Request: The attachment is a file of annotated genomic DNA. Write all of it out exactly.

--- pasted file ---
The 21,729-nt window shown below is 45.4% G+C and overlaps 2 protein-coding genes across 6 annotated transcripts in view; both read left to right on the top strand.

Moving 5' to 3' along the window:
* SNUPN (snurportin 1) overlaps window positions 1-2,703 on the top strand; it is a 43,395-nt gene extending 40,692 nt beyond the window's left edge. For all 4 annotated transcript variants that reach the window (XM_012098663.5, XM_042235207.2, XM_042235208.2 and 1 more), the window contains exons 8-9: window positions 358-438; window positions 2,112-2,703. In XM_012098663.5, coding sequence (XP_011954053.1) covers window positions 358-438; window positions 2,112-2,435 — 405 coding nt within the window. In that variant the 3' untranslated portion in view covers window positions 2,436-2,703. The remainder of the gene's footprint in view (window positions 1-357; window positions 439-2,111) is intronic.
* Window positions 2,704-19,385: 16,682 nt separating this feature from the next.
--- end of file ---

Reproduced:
The 21,729-nt window shown below is 45.4% G+C and overlaps 2 protein-coding genes across 6 annotated transcripts in view; both read left to right on the top strand.

Moving 5' to 3' along the window:
* SNUPN (snurportin 1) overlaps window positions 1-2,703 on the top strand; it is a 43,395-nt gene extending 40,692 nt beyond the window's left edge. For all 4 annotated transcript variants that reach the window (XM_012098663.5, XM_042235207.2, XM_042235208.2 and 1 more), the window contains exons 8-9: window positions 358-438; window positions 2,112-2,703. In XM_012098663.5, coding sequence (XP_011954053.1) covers window positions 358-438; window positions 2,112-2,435 — 405 coding nt within the window. In that variant the 3' untranslated portion in view covers window positions 2,436-2,703. The remainder of the gene's footprint in view (window positions 1-357; window positions 439-2,111) is intronic.
* Window positions 2,704-19,385: 16,682 nt separating this feature from the next.